Drugs traffickers are increasingly looking to North Africa as a transhipment point for cocaine, shipowners have been warned.
Two seizures of the narcotic in Libya-bound containers within a week of each other last month indicate that usual routes through West Africa are being disrupted by increased security there, maritime intelligence consultancy Dryad Global said.
Customs inspectors at Malta Freeport seized 612 kg of cocaine worth €69m ($84m) in December, a record haul, according to a statement from the country's customs department.
The drugs, hidden in pallets of cooking oil from Ecuador, had transited through Colombia before being intercepted, Maltese customs said.
"Discrepancies in the scanning image of the cargo lead the officials to carry out a physical inspection on the container's load," the department added.
The pallets appeared dense compared to regular images and, subsequently, officials offloaded and dismantled one of the pallets.
A total of 510 packets of cocaine were eventually found.
Three days earlier, authorities at the port of Guayaquil in Ecuador seized 582kg of cocaine hidden in 19 pieces of teak bound for Libya and Syria, detaining one person in the process.
These are not the first discoveries of cocaine being shipped to Libya in recent years, though they are the largest, Dryad Global said.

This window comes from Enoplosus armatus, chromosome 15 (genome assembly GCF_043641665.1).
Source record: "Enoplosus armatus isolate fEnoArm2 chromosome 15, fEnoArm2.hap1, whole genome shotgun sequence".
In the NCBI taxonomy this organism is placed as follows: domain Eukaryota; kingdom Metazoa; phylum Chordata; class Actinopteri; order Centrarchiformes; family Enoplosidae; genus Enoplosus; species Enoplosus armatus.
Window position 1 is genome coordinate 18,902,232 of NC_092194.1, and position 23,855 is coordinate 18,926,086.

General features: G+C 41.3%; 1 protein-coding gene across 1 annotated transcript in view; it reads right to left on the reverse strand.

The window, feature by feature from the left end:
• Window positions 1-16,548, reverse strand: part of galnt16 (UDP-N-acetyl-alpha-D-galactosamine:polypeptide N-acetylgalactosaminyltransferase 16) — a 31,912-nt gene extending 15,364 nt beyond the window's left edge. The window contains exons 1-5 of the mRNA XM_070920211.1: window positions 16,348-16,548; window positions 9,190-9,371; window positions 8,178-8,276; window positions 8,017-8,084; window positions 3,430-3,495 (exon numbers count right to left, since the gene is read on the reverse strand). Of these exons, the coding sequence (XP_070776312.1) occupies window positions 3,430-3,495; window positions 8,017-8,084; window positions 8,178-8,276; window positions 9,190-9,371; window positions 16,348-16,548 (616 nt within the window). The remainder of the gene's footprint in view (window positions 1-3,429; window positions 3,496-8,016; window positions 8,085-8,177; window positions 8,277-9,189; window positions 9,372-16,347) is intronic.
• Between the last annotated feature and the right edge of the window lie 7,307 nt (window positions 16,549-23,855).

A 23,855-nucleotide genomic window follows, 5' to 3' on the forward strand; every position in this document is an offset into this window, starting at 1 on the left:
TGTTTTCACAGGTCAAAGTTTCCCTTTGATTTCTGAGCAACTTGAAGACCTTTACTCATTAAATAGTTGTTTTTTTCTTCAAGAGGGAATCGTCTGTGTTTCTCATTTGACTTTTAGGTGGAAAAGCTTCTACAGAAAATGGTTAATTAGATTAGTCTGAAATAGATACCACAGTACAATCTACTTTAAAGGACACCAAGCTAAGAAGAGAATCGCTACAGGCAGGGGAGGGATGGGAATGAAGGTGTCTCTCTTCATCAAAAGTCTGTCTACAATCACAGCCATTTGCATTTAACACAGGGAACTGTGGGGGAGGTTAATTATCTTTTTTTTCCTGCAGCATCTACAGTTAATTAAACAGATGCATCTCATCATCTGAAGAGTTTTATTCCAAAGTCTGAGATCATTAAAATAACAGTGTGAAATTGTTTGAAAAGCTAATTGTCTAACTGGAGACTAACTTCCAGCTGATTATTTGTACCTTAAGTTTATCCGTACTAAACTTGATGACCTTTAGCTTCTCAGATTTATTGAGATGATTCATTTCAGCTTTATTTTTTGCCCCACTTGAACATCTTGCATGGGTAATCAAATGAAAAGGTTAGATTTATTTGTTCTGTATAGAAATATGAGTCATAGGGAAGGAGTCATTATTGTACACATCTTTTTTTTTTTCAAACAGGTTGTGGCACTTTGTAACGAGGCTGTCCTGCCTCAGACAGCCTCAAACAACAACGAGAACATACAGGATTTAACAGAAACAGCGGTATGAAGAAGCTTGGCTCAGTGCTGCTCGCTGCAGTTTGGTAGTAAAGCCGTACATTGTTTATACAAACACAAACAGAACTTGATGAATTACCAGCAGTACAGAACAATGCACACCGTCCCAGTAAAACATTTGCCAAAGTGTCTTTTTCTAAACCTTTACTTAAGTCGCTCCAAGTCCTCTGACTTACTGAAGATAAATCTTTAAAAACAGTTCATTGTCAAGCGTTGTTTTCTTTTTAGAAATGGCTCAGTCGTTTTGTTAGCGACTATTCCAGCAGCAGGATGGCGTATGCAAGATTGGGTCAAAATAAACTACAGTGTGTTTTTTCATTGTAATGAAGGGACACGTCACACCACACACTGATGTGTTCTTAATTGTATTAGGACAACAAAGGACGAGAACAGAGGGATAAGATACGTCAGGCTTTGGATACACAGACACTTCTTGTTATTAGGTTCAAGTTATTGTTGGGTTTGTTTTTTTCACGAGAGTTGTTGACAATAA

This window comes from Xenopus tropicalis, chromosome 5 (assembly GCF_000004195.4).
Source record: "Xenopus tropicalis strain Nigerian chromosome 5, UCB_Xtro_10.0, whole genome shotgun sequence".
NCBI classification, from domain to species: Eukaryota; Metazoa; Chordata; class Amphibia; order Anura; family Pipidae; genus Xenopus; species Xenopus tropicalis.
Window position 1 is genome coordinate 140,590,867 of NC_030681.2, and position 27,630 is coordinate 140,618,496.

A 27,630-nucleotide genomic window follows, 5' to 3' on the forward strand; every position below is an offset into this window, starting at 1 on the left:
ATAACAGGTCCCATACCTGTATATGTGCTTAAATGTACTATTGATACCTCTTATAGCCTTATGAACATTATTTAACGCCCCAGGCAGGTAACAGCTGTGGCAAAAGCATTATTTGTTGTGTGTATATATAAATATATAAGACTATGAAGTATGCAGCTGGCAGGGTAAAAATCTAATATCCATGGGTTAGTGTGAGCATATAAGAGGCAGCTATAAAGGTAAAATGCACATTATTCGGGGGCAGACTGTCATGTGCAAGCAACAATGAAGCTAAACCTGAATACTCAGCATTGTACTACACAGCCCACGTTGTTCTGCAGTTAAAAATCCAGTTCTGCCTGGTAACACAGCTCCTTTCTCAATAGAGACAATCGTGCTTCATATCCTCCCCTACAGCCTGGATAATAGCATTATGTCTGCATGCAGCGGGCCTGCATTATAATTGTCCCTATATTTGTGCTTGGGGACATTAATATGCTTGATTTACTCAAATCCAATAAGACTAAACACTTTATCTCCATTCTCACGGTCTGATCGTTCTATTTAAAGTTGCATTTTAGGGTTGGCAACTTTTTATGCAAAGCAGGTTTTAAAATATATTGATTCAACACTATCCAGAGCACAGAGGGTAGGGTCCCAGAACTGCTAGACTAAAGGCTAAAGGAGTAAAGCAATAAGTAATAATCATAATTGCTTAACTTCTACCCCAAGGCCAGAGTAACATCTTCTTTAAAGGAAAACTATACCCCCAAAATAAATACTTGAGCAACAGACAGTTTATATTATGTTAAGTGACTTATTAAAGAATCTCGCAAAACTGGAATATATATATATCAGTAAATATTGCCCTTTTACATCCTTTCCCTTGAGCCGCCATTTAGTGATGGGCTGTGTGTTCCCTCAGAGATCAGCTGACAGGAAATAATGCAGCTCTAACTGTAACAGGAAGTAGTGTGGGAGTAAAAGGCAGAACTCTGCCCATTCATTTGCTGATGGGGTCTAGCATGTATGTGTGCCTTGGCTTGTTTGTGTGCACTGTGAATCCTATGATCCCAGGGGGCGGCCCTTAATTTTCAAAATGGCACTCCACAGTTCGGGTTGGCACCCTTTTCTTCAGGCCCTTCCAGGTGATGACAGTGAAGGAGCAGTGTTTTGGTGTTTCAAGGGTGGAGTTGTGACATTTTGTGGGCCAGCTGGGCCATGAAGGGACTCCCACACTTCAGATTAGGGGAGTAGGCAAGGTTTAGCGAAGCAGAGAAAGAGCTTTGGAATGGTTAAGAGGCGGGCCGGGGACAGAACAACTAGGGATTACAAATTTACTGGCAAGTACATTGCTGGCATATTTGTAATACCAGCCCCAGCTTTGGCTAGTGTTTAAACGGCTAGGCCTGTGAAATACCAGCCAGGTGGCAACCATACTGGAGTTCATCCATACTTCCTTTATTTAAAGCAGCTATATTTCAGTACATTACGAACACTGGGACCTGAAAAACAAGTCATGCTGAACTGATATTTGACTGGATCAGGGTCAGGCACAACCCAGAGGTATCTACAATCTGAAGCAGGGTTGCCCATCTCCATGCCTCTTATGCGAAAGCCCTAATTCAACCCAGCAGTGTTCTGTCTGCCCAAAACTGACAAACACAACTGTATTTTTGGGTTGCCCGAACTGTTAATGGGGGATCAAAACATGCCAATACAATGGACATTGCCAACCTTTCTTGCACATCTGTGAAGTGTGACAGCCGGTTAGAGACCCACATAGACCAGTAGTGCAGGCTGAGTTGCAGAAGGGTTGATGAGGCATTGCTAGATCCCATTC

In May last year, Brazilian tax authorities found 128 kg in two containers at the Port of Itajai.
And in July 2018, Colombian police seized 43 kg of the drug at the port of Buenaventura, hidden within the structure of a container bound for Libya’s port of Benghazi.
In 2016, Libyan fishermen found 70 kg of cocaine floating off a beach near Tobruk.
Algeria, Tunisia and Morocco have also seen a rise in seizures.
Overall cocaine finds in Africa have risen, from 1.2 tonnes in 2015 to 3.3 tonnes in 2017 and 5.6 tonnes in 2018, according to the 2020 United Nations Office of Drugs and Crime (UNODC) report.
The size of the two shipments to Libya strongly suggests onwards transport to Europe, Matt Herbert, research manager for the North Africa and Sahel Observatory at the Global Initiative Against Transnational Organized Crime told the InSight Crime foundation.
He said the discoveries provide further evidence of how South American trafficking networks are looking to establish direct transhipment points in the Maghreb countries, primarily in Morocco due to its geographic proximity to Spain, but also to a lesser extent in Algeria, Tunisia and Libya.
Libya is a particularly unusual cocaine transit point, especially through a direct South America-Libya connection, Herbert believes.
While Libya does have a rapidly growing domestic cocaine market, marijuana resin and opioids are the much more common drugs both for consumption and transit, a 2019 report by the European Monitoring Centre for Drugs and Drug Addiction (EMCDDA) said.
"Drug shipments via container shipping in effect need to blend into the mix and accept the itinerary of the cargo vessel,” Herbert added. "This one happened to call in Malta."
The consignment could have ended up in ports like Misrata, al-Khoms, Benghazi and Tobruk.
The packets could then have been moved on to Italy or the Balkans, with smaller volumes flowing to Turkey and via Egypt into the Middle East.